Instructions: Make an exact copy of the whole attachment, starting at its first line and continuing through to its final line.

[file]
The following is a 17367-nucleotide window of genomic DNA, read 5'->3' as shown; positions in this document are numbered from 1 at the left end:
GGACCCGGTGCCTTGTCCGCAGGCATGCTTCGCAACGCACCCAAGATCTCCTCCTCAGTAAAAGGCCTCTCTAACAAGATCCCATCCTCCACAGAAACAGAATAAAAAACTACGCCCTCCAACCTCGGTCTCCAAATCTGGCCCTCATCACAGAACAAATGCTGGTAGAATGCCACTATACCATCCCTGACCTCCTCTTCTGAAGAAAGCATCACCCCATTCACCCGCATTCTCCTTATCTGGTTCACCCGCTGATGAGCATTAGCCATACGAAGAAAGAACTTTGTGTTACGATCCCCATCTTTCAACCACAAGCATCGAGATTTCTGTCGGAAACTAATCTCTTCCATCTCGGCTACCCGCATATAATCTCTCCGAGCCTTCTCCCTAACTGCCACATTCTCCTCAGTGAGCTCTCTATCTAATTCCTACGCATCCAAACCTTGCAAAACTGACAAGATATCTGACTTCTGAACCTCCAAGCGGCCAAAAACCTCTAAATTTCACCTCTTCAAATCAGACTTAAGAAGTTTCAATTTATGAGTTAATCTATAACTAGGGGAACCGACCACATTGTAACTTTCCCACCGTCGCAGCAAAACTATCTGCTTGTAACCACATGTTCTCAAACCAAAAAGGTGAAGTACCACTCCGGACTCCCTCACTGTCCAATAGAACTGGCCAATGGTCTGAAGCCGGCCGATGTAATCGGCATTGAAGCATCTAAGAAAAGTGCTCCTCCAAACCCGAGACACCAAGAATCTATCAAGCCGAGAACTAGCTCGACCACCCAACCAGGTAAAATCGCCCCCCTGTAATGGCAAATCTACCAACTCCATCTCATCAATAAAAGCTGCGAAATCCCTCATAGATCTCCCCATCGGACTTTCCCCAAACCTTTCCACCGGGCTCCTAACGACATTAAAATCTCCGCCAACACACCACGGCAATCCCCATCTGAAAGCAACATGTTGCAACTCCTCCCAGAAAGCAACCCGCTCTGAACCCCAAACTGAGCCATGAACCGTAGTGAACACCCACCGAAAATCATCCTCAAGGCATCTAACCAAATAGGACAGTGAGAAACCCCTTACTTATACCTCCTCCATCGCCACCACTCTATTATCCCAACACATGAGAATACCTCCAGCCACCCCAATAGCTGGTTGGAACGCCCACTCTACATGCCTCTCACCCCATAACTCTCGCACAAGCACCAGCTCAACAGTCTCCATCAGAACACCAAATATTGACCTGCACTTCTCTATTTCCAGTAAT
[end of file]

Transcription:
The following is a 17367-nucleotide window of genomic DNA, read 5'->3' as shown; positions in this document are numbered from 1 at the left end:
GGACCCGGTGCCTTGTCCGCAGGCATGCTTCGCAACGCACCCAAGATCTCCTCCTCAGTAAAAGGCCTCTCTAACAAGATCCCATCCTCCACAGAAACAGAATAAAAAACTACGCCCTCCAACCTCGGTCTCCAAATCTGGCCCTCATCACAGAACAAATGCTGGTAGAATGCCACTATACCATCCCTGACCTCCTCTTCTGAAGAAAGCATCACCCCATTCACCCGCATTCTCCTTATCTGGTTCACCCGCTGATGAGCATTAGCCATACGAAGAAAGAACTTTGTGTTACGATCCCCATCTTTCAACCACAAGCATCGAGATTTCTGTCGGAAACTAATCTCTTCCATCTCGGCTACCCGCATATAATCTCTCCGAGCCTTCTCCCTAACTGCCACATTCTCCTCAGTGAGCTCTCTATCTAATTCCTACGCATCCAAACCTTGCAAAACTGACAAGATATCTGACTTCTGAACCTCCAAGCGGCCAAAAACCTCTAAATTTCACCTCTTCAAATCAGACTTAAGAAGTTTCAATTTATGAGTTAATCTATAACTAGGGGAACCGACCACATTGTAACTTTCCCACCGTCGCAGCAAAACTATCTGCTTGTAACCACATGTTCTCAAACCAAAAAGGTGAAGTACCACTCCGGACTCCCTCACTGTCCAATAGAACTGGCCAATGGTCTGAAGCCGGCCGATGTAATCGGCATTGAAGCATCTAAGAAAAGTGCTCCTCCAAACCCGAGACACCAAGAATCTATCAAGCCGAGAACTAGCTCGACCACCCAACCAGGTAAAATCGCCCCCCTGTAATGGCAAATCTACCAACTCCATCTCATCAATAAAAGCTGCGAAATCCCTCATAGATCTCCCCATCGGACTTTCCCCAAACCTTTCCACCGGGCTCCTAACGACATTAAAATCTCCGCCAACACACCACGGCAATCCCCATCTGAAAGCAACATGTTGCAACTCCTCCCAGAAAGCAACCCGCTCTGAACCCCAAACTGAGCCATGAACCGTAGTGAACACCCACCGAAAATCATCCTCAAGGCATCTAACCAAATAGGACAGTGAGAAACCCCTTACTTATACCTCCTCCATCGCCACCACTCTATTATCCCAACACATGAGAATACCTCCAGCCACCCCAATAGCTGGTTGGAACGCCCACTCTACATGCCTCTCACCCCATAACTCTCGCACAAGCACCAGCTCAACAGTCTCCATCAGAACACCAAATATTGACCTGCACTTCTCTATTTCCAGTAAT